1Rutgers University Abstract This study comprehensively evaluated the links between systems of High Performance Work Practices and firm performance.  PERSONNEL management  INDUSTRIAL management   LABOR turnover LABOR productivity  INDUSTRIAL relations -.and long-term measures of corporate financial performance. Productivity.Economic aspects  FINANCIAL performance  STRATEGIC planning  JOB performance . Support for predictions that the impact of High Performance Work Practices on firm performance is in part contingent on their interrelationships and links with competitive strategy was limited. And Corporate Financial Performance 1. Mark A. Huselid1 +Author Affiliations 1.The Impact Of Human Resource Management Practices On Turnover. Results based on a national sample of nearly one thousand firms indicate that these practices have an economically and statistically significant impact on both intermediate employee outcomes (turnover and productivity) and short.

highlights the equifinality of an organization's climate for implementation. describes within. compliance.  INNOVATION adoption   ORGANIZATIONAL change ORGANIZATIONAL behavior . avoidance. Katherine J. 1University of Maryland at College Park Abstract Implementation is the process of gaining targeted organizational members' appropriate and committed use of an innovation. and commitment). and suggests new topics and strategies for implementation research. The model specifies a range of implementation outcomes (including resistance. 2. Our model suggests that implementation effectiveness—the consistency and quality of targeted organizational members' use of an innovation—is a function of (a) the strength of an organization's climate for the implementation of that innovation and (b) the fit of that innovation to targeted users' values. ORGANIZATIONAL behavior  ORGANIZATIONAL sociology  EMPLOYEE motivation  INDUSTRIAL psychology The Challenge of Innovation Implementation 1.and between-organizational differences in innovation-values fit. Klein1 and Joann Speer Sorra1 +Author Affiliations 1.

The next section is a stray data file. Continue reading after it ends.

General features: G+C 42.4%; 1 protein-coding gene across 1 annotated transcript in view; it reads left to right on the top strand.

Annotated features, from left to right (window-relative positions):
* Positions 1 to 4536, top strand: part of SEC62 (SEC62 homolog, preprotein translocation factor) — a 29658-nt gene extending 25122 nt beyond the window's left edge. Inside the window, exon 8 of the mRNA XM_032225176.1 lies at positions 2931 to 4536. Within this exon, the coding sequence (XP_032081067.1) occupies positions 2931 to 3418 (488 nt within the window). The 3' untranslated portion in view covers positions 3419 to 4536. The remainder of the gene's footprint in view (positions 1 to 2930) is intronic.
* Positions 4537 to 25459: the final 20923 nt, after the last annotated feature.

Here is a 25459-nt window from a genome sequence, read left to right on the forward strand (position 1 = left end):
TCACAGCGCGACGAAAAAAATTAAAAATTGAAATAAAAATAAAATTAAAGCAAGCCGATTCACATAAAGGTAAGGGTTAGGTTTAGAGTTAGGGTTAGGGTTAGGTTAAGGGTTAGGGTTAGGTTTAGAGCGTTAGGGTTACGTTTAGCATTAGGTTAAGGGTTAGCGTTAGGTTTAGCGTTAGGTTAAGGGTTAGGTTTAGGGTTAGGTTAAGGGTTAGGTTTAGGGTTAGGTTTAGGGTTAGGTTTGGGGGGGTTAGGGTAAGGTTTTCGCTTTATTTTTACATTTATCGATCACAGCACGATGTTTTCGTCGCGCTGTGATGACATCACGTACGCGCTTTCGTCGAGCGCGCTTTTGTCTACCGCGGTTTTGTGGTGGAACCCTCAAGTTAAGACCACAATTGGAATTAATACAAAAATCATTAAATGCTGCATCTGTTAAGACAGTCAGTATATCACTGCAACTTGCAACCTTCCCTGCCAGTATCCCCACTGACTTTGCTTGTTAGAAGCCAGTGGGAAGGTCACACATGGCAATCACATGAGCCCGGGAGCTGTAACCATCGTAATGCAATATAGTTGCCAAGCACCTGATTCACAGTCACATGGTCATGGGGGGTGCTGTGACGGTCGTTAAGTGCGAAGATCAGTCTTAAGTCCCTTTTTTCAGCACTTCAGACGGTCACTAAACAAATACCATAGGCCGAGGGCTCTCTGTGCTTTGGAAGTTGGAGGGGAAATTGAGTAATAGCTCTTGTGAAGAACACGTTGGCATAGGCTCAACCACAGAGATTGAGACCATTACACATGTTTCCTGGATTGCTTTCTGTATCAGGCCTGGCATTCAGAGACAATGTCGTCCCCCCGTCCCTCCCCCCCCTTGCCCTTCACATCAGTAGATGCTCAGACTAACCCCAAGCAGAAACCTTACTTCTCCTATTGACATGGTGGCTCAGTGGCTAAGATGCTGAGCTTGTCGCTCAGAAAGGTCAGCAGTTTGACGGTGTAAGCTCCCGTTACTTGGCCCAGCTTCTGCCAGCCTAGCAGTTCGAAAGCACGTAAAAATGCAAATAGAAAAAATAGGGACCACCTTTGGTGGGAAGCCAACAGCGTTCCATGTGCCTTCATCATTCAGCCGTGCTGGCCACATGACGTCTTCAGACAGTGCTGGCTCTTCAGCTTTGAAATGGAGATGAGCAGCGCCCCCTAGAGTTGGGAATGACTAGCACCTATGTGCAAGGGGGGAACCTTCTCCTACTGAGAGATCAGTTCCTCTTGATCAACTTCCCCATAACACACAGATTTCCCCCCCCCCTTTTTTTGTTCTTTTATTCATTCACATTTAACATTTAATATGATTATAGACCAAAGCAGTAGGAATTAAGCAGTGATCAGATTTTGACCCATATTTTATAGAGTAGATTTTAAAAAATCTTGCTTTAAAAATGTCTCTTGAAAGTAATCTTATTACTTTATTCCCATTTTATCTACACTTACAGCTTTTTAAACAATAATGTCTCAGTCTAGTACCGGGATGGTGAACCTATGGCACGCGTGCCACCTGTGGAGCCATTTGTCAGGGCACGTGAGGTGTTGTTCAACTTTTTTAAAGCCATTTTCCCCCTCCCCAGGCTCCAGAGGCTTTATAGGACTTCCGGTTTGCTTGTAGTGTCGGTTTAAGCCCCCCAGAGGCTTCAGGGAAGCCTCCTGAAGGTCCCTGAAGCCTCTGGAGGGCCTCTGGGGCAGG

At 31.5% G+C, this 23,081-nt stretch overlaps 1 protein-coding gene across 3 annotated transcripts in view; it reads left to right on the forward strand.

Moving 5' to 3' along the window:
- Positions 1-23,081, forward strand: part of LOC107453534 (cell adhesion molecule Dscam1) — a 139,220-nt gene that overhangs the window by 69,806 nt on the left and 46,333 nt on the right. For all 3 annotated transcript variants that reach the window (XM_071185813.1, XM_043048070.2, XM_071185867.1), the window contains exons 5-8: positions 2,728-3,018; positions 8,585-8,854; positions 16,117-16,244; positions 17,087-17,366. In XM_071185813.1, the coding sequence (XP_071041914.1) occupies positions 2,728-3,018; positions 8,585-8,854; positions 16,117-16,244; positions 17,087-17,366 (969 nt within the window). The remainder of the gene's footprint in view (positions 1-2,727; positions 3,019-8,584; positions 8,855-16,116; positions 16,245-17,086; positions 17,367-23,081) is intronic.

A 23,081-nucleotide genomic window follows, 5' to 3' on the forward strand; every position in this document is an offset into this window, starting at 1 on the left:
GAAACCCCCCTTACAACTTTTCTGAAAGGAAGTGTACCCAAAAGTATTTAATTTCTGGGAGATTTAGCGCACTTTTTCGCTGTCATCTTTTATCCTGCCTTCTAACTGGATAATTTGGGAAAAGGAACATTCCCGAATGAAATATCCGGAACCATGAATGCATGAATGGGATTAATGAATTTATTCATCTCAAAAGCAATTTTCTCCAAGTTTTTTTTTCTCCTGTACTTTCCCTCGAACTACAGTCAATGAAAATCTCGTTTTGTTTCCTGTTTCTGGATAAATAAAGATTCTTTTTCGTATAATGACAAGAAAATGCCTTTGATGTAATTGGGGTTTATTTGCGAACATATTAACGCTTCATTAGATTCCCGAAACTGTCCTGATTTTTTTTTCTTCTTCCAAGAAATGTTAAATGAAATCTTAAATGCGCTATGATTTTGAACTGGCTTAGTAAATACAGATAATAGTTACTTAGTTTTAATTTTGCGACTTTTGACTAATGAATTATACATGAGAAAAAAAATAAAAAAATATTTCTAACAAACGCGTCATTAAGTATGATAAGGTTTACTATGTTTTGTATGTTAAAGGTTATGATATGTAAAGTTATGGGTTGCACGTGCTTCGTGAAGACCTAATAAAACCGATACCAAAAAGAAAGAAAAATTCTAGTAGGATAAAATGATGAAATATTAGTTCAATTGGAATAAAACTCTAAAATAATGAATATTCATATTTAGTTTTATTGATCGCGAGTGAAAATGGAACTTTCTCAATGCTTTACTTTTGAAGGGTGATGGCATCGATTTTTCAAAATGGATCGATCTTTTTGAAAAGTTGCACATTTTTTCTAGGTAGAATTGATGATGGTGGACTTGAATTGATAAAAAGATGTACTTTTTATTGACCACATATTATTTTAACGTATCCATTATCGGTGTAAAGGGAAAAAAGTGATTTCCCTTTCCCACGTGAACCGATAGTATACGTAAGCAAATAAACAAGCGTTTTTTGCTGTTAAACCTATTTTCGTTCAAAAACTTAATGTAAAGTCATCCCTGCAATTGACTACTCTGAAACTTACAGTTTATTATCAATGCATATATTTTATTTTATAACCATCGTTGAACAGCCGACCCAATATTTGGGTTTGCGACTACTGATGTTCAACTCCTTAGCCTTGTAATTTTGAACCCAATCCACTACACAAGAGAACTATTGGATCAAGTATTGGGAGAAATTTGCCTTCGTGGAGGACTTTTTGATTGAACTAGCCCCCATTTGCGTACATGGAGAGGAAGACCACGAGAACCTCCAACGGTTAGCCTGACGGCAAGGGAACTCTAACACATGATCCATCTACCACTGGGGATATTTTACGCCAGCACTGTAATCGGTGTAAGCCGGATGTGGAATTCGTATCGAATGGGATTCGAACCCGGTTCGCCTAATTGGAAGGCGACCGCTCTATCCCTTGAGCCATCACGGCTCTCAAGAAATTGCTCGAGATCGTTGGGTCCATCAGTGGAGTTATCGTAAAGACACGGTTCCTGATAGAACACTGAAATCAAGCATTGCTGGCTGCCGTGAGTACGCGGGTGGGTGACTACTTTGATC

more participative approaches are now being used to influence certain employees to leave the firm. some are starting to rethink their approach. Instead of forcing certain employees deemed redundant to quit. This article explains how employee separations can be managed through designing and administrating specific pay and benefit policies. The pivotal aspect of these voluntary workforce reductions is the reward system which can provide incentives for workers to quit. 1University of Colorado Executive Overview While executives in many companies find it necessary to reduce the size of their workforces. It also shows that by using the reward system to make employee separations a participative decision. ORGANIZATIONAL effectiveness  EMPLOYEE motivation   EMPLOYEES -. Balkin1 +Author Affiliations 1.Attitudes INDUSTRIAL management  TECHNOLOGICAL innovations  DECISION making  BUSINESS models Managing employee separations with the reward system 1. David B. . management can avoid the potential threat of unwanted litigation.